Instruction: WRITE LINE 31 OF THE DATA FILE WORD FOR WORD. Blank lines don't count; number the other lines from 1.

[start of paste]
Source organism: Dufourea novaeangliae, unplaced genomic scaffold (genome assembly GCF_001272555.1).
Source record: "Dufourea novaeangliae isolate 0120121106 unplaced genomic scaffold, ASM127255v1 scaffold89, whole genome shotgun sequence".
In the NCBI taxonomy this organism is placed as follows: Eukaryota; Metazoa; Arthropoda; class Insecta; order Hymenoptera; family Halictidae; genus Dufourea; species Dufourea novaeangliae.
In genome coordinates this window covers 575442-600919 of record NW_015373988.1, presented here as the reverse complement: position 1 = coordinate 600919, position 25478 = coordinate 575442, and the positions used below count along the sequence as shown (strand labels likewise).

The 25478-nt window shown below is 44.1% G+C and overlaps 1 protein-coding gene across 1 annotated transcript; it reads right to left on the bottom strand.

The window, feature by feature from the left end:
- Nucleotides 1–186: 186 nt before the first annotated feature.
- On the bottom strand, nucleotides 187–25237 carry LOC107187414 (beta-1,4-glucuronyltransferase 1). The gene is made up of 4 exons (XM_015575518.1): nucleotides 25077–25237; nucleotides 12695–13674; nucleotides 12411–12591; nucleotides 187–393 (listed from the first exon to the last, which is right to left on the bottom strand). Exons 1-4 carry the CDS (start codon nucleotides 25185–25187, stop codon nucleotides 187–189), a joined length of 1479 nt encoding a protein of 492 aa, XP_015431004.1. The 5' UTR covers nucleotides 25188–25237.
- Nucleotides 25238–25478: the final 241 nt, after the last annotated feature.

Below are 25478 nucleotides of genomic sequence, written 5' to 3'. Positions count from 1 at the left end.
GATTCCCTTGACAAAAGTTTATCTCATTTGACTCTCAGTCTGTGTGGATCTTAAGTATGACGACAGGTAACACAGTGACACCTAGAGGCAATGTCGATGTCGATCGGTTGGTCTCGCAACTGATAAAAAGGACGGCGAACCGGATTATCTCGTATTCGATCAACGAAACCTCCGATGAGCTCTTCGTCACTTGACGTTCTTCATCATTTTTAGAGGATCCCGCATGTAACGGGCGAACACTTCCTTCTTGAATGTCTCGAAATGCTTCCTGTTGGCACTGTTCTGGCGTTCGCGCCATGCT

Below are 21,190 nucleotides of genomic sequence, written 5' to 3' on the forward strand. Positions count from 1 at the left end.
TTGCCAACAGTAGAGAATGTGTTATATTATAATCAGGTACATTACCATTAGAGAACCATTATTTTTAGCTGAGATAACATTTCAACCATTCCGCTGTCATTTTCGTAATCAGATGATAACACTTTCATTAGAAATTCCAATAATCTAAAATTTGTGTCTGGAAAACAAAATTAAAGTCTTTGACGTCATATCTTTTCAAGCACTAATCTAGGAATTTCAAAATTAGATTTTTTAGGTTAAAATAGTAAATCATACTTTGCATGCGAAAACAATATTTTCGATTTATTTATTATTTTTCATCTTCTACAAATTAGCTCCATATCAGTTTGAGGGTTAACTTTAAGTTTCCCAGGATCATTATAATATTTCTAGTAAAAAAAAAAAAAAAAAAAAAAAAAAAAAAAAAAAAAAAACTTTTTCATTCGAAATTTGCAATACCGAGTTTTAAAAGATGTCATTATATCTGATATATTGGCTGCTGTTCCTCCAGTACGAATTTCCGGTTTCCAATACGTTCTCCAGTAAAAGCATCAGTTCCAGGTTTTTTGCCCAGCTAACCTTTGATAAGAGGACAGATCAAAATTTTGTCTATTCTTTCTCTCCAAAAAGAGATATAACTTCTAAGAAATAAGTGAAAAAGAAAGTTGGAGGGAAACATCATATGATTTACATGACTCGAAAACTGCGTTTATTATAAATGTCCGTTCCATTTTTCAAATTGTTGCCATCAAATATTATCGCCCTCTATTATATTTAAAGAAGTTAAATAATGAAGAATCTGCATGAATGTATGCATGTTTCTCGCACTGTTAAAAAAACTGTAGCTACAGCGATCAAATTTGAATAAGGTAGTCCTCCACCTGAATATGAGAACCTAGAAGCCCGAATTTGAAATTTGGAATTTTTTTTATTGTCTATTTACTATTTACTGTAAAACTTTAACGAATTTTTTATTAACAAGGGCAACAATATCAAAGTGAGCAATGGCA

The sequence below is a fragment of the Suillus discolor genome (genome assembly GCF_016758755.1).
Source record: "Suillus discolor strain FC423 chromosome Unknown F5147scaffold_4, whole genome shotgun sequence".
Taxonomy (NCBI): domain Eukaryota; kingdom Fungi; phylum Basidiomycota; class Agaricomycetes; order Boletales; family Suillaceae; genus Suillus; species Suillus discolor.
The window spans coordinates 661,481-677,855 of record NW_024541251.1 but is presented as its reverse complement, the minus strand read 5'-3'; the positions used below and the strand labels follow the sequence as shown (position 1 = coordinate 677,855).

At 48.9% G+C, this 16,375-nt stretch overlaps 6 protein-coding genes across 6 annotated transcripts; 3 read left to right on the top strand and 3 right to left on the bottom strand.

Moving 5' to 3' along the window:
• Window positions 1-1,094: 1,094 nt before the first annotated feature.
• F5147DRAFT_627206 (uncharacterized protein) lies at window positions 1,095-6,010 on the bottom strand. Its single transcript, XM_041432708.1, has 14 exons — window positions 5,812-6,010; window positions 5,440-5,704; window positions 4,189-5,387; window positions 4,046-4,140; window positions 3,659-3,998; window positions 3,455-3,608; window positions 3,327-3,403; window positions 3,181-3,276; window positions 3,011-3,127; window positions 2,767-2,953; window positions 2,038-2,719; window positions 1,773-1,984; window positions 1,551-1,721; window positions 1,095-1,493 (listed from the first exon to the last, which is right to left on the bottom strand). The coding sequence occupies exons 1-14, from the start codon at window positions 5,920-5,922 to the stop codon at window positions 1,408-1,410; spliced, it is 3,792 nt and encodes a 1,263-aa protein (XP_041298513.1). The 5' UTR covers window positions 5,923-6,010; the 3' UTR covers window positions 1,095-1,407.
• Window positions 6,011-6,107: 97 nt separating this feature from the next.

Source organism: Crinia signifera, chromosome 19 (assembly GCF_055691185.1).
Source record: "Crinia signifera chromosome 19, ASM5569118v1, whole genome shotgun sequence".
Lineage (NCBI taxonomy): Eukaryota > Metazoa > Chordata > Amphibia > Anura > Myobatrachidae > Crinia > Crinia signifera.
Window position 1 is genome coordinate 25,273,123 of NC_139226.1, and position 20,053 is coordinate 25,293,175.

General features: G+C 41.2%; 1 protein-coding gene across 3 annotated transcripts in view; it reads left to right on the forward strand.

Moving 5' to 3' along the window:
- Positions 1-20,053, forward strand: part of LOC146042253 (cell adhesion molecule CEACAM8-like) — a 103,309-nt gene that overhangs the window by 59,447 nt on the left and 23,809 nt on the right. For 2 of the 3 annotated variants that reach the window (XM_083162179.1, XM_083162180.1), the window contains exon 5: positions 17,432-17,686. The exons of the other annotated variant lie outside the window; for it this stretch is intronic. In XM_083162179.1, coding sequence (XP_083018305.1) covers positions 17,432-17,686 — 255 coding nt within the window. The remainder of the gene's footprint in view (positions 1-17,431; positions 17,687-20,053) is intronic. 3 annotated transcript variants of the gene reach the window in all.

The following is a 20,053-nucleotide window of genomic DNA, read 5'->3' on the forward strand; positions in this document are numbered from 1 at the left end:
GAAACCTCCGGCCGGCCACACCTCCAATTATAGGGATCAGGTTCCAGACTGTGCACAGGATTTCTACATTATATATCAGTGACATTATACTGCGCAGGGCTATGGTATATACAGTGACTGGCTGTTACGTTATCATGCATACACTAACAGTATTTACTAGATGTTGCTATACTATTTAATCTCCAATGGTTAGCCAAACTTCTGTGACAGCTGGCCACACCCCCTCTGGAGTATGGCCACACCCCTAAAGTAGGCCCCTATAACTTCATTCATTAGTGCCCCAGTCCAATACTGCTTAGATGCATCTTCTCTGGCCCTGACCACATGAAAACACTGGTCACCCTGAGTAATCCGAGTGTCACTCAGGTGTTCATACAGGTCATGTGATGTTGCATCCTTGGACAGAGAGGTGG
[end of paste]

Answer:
GAAACCTCCGGCCGGCCACACCTCCAATTATAGGGATCAGGTTCCAGACTGTGCACAGGATTTCTACATTATATATCAGTGACATTATACTGCGCAGGGCTATGGTATATACAGTGACTGGCTGTTACGTTATCATGCATACACTAACAGTATTTACTAGATGTTGCTATACTATTTAATCTCCAATGGTTAGCCAAACTTCTGTGACAGCTGGCCACACCCCCTCTGGAGTATGGCCACACCCCTAAAGTAGGCCCCTATAACTTCATTCATTAGTGCCCCAGTCCAATACTGCTTAGATGCATCTTCTCTGGCCCTGACCACATGAAAACACTGGTCACCCTGAGTAATCCGAGTGTCACTCAGGTGTTCATACAGGTCATGTGATGTTGCATCCTTGGACAGAGAGGTGG